Recruitment Genius: Trainee Motor Engineer

£14000 - £18000 per annum: Recruitment Genius: This is an exciting opportunity...

Day In a Page

Sepp Blatter resignation: The beginning of Fifa's long road to reform?

Does Blatter's departure mean Fifa will automatically clean up its act?

Don't bet on it, says Tom Peck
Charles Kennedy: The baby of the House who grew into a Lib Dem giant

The baby of the House who grew into a Lib Dem giant

Charles Kennedy was consistently a man of the centre-left, dedicated to social justice, but was also a champion of liberty and an opponent of the nanny-state, says Baroness Williams
Syria civil war: The harrowing testament of a five-year-old victim of this endless conflict

The harrowing testament of a five-year-old victim of Syria's endless civil war

Sahar Qanbar lost her mother and brother as civilians and government soldiers fought side by side after being surrounded by brutal Islamist fighters. Robert Fisk visited her
The future of songwriting: How streaming is changing everything we know about making music

The future of songwriting

How streaming is changing everything we know about making music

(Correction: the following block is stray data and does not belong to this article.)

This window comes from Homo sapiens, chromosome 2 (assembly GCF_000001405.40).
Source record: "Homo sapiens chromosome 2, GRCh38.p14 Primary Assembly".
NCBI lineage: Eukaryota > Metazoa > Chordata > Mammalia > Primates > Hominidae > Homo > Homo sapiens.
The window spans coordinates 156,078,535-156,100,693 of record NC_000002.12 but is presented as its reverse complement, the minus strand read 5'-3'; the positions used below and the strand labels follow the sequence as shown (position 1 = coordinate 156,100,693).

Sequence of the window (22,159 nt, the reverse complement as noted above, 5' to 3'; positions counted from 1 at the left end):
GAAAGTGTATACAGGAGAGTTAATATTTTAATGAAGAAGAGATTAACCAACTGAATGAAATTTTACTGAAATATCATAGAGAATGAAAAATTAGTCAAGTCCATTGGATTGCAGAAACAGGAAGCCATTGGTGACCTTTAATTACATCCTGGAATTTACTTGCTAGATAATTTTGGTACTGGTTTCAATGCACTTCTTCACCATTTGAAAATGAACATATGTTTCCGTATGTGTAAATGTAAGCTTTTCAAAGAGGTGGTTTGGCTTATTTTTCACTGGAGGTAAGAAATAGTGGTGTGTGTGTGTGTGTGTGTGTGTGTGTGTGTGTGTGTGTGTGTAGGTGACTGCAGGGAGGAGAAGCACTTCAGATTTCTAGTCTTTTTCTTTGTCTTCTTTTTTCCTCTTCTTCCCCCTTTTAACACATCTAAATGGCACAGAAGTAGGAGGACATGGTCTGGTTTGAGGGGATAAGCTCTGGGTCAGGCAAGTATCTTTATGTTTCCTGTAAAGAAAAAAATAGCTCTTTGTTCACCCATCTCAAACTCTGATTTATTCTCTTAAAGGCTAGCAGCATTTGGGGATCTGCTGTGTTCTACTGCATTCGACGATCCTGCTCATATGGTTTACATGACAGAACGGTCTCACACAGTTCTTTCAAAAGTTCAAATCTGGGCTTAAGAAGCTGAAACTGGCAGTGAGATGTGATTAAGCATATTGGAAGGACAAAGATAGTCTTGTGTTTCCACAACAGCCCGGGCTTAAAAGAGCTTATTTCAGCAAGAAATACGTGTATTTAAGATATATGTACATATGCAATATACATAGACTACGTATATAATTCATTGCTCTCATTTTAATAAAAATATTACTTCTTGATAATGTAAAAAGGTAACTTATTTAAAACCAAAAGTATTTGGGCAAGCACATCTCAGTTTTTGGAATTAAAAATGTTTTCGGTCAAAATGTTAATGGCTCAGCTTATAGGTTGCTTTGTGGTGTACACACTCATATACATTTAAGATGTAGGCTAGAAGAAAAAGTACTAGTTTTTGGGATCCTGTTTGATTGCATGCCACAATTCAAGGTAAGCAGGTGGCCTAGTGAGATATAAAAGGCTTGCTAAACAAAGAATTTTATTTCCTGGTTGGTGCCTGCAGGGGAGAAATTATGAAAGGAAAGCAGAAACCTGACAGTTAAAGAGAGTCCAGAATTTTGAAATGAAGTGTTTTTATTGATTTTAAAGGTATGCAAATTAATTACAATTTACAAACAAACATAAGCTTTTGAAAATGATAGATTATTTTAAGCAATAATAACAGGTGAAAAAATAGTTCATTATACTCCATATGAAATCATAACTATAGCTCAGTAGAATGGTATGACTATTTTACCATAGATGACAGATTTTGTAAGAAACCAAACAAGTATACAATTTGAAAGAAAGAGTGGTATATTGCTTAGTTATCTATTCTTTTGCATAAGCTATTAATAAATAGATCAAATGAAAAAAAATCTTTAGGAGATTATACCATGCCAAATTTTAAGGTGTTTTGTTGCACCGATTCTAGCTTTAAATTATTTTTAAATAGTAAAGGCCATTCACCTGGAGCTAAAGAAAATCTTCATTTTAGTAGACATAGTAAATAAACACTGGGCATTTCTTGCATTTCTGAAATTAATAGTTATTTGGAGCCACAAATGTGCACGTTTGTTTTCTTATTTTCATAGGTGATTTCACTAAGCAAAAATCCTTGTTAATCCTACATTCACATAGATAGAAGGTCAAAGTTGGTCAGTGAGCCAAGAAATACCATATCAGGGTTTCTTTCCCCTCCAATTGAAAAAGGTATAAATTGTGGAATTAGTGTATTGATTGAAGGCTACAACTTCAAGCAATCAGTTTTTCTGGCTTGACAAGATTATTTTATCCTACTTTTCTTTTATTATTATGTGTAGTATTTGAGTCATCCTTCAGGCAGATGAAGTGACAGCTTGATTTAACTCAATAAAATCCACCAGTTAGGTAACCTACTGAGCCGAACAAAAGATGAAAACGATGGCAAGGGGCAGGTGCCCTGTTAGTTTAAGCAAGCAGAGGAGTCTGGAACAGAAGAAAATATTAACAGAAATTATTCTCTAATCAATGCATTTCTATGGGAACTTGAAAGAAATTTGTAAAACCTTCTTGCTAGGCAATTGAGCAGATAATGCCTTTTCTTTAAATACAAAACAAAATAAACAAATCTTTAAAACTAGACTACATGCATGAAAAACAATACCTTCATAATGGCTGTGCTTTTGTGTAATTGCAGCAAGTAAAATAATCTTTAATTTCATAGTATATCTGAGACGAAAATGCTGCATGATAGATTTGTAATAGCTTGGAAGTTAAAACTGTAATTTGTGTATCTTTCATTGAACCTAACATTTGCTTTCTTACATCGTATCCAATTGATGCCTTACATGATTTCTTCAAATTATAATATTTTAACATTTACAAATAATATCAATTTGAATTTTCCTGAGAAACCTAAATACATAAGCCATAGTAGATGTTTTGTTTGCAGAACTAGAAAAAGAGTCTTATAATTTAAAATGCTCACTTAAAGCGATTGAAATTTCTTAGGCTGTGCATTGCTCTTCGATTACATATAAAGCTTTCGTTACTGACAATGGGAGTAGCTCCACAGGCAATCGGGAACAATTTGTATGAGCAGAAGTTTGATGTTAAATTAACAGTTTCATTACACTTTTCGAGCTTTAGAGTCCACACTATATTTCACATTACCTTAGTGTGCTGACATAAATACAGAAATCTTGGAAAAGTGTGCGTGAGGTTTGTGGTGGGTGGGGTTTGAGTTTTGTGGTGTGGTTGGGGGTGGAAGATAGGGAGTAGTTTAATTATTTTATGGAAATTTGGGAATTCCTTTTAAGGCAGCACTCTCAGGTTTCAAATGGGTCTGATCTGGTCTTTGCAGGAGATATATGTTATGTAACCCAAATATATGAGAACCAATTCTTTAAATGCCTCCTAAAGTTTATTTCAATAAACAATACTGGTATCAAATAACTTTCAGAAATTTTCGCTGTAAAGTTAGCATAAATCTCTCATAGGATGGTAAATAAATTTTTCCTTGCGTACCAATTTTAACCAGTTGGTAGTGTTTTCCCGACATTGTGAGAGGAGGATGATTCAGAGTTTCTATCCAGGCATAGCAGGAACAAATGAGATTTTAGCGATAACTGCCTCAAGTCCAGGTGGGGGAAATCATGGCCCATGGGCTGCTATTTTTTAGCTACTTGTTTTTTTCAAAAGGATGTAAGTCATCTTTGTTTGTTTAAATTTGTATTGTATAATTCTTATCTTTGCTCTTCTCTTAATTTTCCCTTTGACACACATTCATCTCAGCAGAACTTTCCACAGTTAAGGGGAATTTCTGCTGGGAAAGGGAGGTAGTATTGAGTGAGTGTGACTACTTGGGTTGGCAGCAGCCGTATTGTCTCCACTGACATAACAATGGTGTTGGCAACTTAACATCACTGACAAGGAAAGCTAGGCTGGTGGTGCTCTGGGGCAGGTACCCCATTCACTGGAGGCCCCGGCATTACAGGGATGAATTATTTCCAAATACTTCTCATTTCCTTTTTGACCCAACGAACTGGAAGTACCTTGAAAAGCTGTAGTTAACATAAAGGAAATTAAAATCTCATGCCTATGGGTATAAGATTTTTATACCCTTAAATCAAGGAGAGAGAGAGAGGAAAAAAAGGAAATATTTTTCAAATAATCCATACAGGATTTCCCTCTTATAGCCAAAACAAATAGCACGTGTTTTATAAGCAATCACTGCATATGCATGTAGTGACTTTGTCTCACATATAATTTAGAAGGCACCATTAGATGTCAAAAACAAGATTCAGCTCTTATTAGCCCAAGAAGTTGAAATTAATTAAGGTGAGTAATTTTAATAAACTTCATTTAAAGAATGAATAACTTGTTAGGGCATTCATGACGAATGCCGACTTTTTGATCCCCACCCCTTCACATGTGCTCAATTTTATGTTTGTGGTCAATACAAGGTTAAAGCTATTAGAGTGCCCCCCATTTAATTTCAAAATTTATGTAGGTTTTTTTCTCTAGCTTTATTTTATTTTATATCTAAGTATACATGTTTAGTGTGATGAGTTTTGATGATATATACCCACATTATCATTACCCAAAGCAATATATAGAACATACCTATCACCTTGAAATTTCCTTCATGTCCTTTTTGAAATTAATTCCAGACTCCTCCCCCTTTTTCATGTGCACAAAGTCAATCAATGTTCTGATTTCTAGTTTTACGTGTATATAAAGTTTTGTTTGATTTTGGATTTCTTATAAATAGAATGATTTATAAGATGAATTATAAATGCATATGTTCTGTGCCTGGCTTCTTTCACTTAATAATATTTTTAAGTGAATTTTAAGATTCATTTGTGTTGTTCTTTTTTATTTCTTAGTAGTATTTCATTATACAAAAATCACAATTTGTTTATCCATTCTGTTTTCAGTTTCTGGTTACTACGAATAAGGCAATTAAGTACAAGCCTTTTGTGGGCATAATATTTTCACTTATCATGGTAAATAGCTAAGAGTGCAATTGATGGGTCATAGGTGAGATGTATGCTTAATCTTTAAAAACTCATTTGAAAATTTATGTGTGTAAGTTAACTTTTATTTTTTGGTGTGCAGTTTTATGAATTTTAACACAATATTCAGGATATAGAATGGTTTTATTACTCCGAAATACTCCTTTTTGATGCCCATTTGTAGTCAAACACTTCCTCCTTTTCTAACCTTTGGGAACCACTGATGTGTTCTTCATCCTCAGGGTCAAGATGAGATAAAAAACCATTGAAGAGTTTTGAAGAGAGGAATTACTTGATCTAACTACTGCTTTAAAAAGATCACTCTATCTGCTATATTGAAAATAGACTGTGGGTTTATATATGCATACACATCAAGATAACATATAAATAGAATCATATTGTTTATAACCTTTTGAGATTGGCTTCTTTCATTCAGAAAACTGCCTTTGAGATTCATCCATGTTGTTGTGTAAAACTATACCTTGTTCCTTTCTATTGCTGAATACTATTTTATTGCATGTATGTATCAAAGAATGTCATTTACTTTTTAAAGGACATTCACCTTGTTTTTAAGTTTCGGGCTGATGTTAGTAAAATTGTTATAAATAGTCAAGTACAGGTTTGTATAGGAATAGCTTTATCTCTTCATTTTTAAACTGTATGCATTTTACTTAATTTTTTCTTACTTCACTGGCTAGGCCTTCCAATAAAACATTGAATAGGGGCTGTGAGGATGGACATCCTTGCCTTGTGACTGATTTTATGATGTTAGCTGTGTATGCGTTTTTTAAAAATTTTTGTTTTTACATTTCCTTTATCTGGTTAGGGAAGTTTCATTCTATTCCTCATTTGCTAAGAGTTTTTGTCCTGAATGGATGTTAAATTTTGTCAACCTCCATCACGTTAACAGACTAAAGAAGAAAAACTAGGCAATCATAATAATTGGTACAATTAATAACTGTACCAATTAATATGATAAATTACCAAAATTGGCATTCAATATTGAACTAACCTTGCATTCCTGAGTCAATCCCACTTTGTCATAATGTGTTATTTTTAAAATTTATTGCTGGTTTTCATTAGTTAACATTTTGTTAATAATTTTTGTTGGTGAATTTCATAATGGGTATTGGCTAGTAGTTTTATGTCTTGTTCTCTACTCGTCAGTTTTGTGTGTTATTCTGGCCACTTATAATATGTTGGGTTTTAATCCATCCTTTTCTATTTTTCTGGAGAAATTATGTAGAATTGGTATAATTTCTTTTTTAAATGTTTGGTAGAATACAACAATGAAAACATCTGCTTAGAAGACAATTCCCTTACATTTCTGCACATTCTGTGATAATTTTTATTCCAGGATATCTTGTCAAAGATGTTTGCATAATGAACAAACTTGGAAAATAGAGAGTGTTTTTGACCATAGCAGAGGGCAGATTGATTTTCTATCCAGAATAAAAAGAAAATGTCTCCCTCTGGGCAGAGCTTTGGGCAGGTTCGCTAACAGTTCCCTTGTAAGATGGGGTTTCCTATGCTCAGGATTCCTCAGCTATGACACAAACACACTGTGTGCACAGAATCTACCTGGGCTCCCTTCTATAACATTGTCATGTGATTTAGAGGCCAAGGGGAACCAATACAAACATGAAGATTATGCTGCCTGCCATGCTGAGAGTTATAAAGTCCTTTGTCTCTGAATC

William Shemin and Henry Johnson: Jewish and black soldiers receive World War I Medal of Honor amid claims of discrimination

Recognition at long last

Jewish and black soldiers who fought in WWI finally receive medals after claims of discrimination
Beating obesity: The new pacemaker which helps over-eaters

Beating obesity

The new pacemaker which helps over-eaters
9 best women's festival waterproofs

Ready for rain: 9 best women's festival waterproofs

These are the macs to keep your denim dry and your hair frizz-free(ish)
Cycling World Hour Record: Nervous Sir Bradley Wiggins ready for pain as he prepares to go distance

Wiggins worried

Nervous Sir Bradley ready for pain as he prepares to attempt cycling's World Hour Record
Liverpool close in on Milner signing

Liverpool close in on Milner signing

Reds baulk at Christian Benteke £32.5m release clause
On your feet! Spending at least two hours a day standing reduces the risk of heart attacks, cancer and diabetes, according to new research

On your feet!

Spending half the day standing 'reduces risk of heart attacks and cancer'
With scores of surgeries closing, what hope is there for the David Cameron's promise of 5,000 more GPs and a 24/7 NHS?

The big NHS question

Why are there so few new GPs when so many want to study medicine?
Big knickers are back: Thongs ain't what they used to be

Thongs ain't what they used to be

Big knickers are back
Thurston Moore interview

Thurston Moore interview

On living in London, Sonic Youth and musical memoirs
In full bloom

In full bloom

Floral print womenswear
From leading man to Elephant Man, Bradley Cooper is terrific

From leading man to Elephant Man

Bradley Cooper is terrific